The New Gilded Age
IN THE FIRST sentence of one of the greatest works of modern political science, Robert Dahl posed a question of profound importance for democratic theory and practice: “In a political system where nearly every adult may vote but where knowledge, wealth, social position, access to officials, and other resources are unequally distributed, who actually governs?”1
Dahl's answer to this question, for one American city in the late 1950s, was that political power was surprisingly widely dispersed. Examining politics and policy making in New Haven, Connecticut, he concluded that shifting, largely distinct coalitions of elected and unelected leaders influenced key decisions in different issue areas. This pluralistic pattern was facilitated by the fact that many individuals and groups with substantial resources at their disposal chose not to devote those resources to political activity. Even “economic notables”—the wealthy property owners, businessmen, and bank directors constituting the top tier of New Haven's economic elite—were “simply one of the many groups out of which individuals sporadically emerge to influence the policies and acts of city officials.”2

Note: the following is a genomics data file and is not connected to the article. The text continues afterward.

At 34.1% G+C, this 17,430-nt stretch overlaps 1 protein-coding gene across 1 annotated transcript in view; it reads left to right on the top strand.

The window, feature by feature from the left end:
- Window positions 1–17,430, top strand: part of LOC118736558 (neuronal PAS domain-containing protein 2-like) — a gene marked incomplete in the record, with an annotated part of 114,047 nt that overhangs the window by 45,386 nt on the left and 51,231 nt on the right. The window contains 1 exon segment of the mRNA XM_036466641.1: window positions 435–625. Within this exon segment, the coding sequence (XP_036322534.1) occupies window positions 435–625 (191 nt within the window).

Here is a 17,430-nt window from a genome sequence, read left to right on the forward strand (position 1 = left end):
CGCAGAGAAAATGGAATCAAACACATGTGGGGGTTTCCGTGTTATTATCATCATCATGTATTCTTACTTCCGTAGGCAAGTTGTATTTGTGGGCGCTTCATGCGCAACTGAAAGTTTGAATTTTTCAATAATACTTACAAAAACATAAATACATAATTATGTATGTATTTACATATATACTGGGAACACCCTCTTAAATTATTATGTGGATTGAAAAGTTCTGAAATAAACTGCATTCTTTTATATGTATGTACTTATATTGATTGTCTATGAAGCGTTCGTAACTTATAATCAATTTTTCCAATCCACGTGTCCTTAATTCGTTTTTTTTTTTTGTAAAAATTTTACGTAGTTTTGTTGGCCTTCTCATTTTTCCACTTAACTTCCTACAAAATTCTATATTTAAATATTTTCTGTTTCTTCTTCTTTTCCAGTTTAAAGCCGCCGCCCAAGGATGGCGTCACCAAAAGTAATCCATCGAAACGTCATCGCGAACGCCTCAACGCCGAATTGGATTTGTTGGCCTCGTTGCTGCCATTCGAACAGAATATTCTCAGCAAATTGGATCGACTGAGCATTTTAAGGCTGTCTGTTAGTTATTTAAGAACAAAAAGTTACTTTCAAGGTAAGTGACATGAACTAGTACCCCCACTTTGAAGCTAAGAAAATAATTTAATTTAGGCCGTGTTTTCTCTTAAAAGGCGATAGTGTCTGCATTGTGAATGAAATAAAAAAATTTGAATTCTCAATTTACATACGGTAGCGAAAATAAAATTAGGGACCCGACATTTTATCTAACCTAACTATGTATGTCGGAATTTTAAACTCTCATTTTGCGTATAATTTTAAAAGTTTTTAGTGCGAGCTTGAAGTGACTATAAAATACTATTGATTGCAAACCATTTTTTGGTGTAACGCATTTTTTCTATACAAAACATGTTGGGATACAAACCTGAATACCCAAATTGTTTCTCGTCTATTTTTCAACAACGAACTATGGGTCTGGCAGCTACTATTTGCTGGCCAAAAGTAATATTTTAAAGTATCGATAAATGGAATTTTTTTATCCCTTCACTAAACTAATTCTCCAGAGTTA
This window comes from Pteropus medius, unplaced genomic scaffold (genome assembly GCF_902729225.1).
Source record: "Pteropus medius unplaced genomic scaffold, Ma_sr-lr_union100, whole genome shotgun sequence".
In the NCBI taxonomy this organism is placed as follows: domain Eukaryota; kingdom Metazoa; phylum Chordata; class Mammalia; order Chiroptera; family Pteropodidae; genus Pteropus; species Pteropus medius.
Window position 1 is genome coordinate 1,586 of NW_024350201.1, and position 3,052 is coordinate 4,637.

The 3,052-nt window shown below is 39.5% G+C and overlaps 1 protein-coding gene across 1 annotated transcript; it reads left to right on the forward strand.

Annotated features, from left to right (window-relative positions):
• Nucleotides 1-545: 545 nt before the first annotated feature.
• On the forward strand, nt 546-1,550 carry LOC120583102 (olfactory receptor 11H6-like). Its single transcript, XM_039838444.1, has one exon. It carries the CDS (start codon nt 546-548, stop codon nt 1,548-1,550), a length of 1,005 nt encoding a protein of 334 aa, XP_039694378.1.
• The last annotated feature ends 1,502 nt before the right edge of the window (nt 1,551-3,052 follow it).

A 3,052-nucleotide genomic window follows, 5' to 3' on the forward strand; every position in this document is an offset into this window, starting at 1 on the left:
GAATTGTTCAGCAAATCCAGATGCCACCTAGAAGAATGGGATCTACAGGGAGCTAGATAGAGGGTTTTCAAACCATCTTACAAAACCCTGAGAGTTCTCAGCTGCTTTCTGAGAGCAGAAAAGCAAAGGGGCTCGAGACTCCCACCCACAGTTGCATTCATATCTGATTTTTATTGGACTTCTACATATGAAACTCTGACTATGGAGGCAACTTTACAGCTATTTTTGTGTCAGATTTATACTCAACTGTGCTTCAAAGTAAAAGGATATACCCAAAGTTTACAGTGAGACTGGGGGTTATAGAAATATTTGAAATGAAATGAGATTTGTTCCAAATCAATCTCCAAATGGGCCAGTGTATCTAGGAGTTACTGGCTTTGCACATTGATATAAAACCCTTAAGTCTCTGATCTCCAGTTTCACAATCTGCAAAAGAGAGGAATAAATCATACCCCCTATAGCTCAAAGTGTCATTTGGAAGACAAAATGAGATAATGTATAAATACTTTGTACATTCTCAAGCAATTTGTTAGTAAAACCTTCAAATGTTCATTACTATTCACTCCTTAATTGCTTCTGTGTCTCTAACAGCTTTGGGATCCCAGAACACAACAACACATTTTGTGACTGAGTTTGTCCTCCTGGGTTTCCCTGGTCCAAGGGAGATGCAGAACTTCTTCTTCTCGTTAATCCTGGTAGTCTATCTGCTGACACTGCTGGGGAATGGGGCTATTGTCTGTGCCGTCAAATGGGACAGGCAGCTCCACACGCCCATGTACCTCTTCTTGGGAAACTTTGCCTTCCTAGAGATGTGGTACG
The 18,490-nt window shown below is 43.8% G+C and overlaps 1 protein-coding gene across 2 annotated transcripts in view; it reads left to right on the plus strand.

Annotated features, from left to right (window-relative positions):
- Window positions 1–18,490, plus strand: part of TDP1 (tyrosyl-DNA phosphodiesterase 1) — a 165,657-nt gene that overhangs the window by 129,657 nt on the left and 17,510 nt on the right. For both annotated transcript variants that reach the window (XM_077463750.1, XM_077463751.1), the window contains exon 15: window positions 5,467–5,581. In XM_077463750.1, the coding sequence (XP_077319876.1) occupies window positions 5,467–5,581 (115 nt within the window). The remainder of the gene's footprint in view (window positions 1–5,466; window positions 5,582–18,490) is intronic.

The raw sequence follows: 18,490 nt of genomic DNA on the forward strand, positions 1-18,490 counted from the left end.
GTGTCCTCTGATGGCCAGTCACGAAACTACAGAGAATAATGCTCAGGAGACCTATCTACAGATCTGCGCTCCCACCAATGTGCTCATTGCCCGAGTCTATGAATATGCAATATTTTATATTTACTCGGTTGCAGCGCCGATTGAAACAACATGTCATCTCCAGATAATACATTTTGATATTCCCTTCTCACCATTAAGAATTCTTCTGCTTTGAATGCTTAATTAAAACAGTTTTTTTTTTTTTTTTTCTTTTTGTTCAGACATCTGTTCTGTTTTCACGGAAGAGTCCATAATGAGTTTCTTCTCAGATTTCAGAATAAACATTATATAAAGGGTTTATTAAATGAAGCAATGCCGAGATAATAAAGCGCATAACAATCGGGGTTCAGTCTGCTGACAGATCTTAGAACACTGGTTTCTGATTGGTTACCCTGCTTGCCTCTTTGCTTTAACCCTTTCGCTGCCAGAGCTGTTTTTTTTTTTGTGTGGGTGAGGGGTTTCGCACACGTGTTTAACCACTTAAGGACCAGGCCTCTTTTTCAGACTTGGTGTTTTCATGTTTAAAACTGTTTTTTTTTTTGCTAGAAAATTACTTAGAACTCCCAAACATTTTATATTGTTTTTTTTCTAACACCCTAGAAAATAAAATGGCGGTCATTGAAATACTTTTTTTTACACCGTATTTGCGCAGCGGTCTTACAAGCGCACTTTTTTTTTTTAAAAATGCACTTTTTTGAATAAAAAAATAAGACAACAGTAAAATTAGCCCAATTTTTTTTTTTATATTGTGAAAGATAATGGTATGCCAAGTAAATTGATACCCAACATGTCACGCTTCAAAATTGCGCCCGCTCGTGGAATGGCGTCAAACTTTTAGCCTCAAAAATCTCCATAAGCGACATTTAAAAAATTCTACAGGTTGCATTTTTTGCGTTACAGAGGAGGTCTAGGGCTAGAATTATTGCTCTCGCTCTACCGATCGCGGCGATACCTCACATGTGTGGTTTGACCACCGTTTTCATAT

The significance of Dahl's question has been magnified, and the pertinence of his answer has been cast in doubt, by dramatic economic and political changes in the United States over the past half-century. Economically, America has become vastly richer and vastly more unequal. Perhaps most strikingly, the share of total income going to people at the level of Dahl's “economic notables”—the top 0.1% of income-earners—has more than tripled, from 3.2% in the late 1950s to 10.9% in 2005. The share going to the top 1% of income-earners—a much broader but still very affluent group—more than doubled over the same period, from 10.2% to 21.8%.3 It seems natural to wonder whether the pluralistic democracy Dahl found in the 1950s has survived
1 Dahl (1961), 1.
2 Of the 238 people in this group, only three were among the 23 most influential participants
in the city's politics and policy making. Nine more were “minor leaders”—all in the field of ur-
ban redevelopment, a policy area of distinctive relevance for their economic interests (Dahl
1961, 72 and chapter 6).
3 These figures are from tabulations by Piketty and Saez (2003), updated at http://elsa
.berkeley.edu/~saez/, table A3.